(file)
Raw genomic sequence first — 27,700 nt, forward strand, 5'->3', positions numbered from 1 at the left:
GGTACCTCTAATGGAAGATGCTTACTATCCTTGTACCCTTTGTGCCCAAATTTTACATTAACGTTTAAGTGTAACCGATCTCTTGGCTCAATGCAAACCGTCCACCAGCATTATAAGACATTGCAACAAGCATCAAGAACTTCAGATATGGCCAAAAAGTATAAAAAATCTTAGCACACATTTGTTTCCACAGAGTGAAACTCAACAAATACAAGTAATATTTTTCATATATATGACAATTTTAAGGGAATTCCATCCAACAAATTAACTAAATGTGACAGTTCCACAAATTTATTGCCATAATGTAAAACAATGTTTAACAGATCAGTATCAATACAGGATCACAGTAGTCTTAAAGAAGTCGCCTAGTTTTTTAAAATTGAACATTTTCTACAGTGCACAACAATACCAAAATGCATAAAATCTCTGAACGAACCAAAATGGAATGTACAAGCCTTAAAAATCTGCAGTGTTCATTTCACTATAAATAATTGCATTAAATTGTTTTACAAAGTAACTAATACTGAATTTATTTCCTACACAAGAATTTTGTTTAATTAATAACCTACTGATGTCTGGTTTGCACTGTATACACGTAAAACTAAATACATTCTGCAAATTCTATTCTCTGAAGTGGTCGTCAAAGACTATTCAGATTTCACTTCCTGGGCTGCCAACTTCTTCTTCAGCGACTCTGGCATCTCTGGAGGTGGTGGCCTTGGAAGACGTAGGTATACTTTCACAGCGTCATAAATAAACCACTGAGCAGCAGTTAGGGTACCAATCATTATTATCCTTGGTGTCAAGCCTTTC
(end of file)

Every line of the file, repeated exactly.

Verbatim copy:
Raw genomic sequence first — 27,700 nt, forward strand, 5'->3', positions numbered from 1 at the left:
GGTACCTCTAATGGAAGATGCTTACTATCCTTGTACCCTTTGTGCCCAAATTTTACATTAACGTTTAAGTGTAACCGATCTCTTGGCTCAATGCAAACCGTCCACCAGCATTATAAGACATTGCAACAAGCATCAAGAACTTCAGATATGGCCAAAAAGTATAAAAAATCTTAGCACACATTTGTTTCCACAGAGTGAAACTCAACAAATACAAGTAATATTTTTCATATATATGACAATTTTAAGGGAATTCCATCCAACAAATTAACTAAATGTGACAGTTCCACAAATTTATTGCCATAATGTAAAACAATGTTTAACAGATCAGTATCAATACAGGATCACAGTAGTCTTAAAGAAGTCGCCTAGTTTTTTAAAATTGAACATTTTCTACAGTGCACAACAATACCAAAATGCATAAAATCTCTGAACGAACCAAAATGGAATGTACAAGCCTTAAAAATCTGCAGTGTTCATTTCACTATAAATAATTGCATTAAATTGTTTTACAAAGTAACTAATACTGAATTTATTTCCTACACAAGAATTTTGTTTAATTAATAACCTACTGATGTCTGGTTTGCACTGTATACACGTAAAACTAAATACATTCTGCAAATTCTATTCTCTGAAGTGGTCGTCAAAGACTATTCAGATTTCACTTCCTGGGCTGCCAACTTCTTCTTCAGCGACTCTGGCATCTCTGGAGGTGGTGGCCTTGGAAGACGTAGGTATACTTTCACAGCGTCATAAATAAACCACTGAGCAGCAGTTAGGGTACCAATCATTATTATCCTTGGTGTCAAGCCTTTC